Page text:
What’s in a porg?

The real-life counterparts of our favourite galactic fluffball.

While porgs tragically do not exist outside of the fictional Star Wars universe (and the Pinewood props department), they do have some real-life counterparts. You might not find any porgs on our planet, but you will see echoes of them in many of our native fauna, and by examining these more familiar creatures, we can learn a lot more about the cute but mysterious fluffballs.

Firstly and most obviously, as the porgs were originally created to digitally replace them, porgs are quite similar to puffins both in appearance and life history. Puffins are small seabirds that spend most of the year out on the open ocean, returning to land only in summer to breed. Puffins feed almost exclusively on fish, swimming underwater to catch them. This explains their colouring: their white undersides and black backs, also known as countershading, helps hide them from both oceanic and aerial predators. When seen from below, looking upwards, their white undersides are difficult to distinguish from the bright sky; and when seen from above, their dark backs are hard to spot against the dark ocean.


Like puffins, porgs have the same thick waterproof plumage (A), counter-shaded colouring (B), and webbed feet (C). This indicates they also spend a lot of time out on the water. Many of the porgs depicted in The Last Jedi are raising young so they certainly also return to land for their breeding season, although we can’t know if they also spend the rest of the year out on the open ocean, or stick closer to home.

However, you may have noticed a fairly large difference in that puffins have beaks, and porgs do not. They appear to instead possess a full complement of rather pointy teeth. This does not immediately exclude them from the avian family, as the ancestors of all birds are very well known for their pointy teeth: dinosaurs. Indeed, birds lost their teeth and gained beaks approximately 101 million years ago. Seeing as our porgs lived a long time ago in a galaxy far, far away, perhaps they have not yet lost their teeth.

Teeth, obviously, are made to chew food, and by looking closely at teeth, you can learn what sort of food they are made to deal with. Peering at our porg’s chompers, you can clearly see a rather sharp and pointy tooth, also known as a canine. Canines are made for tearing and ripping at meat. We can conclude that porgs eat at least some meat, but are not necessarily exclusively carnivorous. We can also see some different, flatter teeth further back: these are molars, used for grinding and crushing food. If porgs were exclusive carnivores, these would also be pointier and lack any flat surfaces. Although in this view we cannot see the teeth in their upper jaw, the sculpting on Funko Pops! suggests a similar array as in the lower jaw, supported by the fact that here on earth, a hard pallet instead of teeth is found only in exclusive herbivores (e.g. llamas). A combination of molars and canines means our porgs are not carnivorous but omnivorous: they eat both meat and plant matter. As well as fish, or fish-like starwarsian creatures, perhaps porgs also graze on seaweed or clifftop grasses. Porgs being opportunistic omnivores could also explain their gleeful attempts to eat the Millennium Falcon and/or its contents.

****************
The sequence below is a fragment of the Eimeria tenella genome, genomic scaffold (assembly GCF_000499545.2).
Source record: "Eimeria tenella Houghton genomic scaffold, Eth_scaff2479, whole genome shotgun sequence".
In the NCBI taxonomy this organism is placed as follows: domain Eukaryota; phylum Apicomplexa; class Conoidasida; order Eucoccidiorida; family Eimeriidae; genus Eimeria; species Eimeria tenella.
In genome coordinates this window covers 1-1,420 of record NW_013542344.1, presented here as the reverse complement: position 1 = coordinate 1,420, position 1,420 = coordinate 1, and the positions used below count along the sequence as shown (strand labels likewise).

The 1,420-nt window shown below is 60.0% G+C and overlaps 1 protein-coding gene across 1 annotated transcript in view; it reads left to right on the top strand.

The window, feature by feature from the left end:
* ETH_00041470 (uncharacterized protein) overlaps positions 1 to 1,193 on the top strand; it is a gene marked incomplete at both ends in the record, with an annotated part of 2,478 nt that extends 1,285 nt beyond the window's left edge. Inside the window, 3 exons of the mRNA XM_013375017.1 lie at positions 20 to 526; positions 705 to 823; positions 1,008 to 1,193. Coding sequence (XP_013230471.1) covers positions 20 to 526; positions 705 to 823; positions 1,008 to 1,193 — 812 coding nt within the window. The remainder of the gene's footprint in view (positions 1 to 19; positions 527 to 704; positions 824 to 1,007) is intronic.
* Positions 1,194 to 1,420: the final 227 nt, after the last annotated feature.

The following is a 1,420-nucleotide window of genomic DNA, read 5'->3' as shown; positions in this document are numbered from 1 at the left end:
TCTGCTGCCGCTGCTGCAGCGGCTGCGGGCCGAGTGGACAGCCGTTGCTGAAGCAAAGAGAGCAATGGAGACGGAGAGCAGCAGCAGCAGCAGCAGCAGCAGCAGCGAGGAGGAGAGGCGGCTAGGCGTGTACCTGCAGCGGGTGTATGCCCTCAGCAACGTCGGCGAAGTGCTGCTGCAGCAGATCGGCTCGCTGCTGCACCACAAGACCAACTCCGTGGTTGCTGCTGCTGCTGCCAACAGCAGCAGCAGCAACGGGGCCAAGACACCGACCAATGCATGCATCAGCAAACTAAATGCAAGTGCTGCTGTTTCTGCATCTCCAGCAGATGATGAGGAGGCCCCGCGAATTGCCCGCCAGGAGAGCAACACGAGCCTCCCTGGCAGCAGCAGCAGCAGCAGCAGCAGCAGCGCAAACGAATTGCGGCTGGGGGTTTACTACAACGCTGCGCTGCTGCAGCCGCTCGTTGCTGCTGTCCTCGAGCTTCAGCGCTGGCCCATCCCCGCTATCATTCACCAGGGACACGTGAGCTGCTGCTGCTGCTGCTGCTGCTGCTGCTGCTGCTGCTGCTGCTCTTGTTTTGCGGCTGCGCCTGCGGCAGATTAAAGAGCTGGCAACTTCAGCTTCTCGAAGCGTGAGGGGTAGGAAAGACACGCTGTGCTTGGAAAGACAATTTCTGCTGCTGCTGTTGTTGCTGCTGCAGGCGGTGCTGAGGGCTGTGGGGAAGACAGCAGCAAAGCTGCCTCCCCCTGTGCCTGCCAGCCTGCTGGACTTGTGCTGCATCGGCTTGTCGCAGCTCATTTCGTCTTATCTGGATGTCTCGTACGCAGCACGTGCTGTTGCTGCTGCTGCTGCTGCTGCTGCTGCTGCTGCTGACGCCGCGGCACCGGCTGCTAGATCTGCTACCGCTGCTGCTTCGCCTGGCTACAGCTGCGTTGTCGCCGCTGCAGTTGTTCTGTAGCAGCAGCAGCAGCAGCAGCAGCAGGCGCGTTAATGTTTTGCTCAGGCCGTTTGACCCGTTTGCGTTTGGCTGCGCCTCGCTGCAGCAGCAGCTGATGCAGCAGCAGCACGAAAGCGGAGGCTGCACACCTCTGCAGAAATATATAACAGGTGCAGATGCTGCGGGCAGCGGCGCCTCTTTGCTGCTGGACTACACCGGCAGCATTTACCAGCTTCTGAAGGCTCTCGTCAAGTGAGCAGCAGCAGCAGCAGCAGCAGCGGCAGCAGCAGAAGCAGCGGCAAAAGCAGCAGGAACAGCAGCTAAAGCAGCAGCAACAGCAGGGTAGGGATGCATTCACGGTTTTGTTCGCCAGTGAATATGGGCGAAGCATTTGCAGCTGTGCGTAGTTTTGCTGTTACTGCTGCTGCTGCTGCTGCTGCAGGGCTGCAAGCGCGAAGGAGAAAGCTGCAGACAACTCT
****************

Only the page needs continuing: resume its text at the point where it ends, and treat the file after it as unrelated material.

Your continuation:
Note how flat their nostrils appear – we can reasonably assume that porgs, as diving animals, likely have a similar adaptation to seals which allows them to seal their nostrils while underwater to avoid swallowing any seawater. Seabirds have an organ called a salt gland situated in the head near the nostrils. This allows them to get rid of any extra salt in their bodies. They sneeze this salty liquid out through their nostrils. If you’ve ever been to an aquarium or zoo and wondered why the windows on the penguins’ exhibits are so dirty, it’s from their salty snot!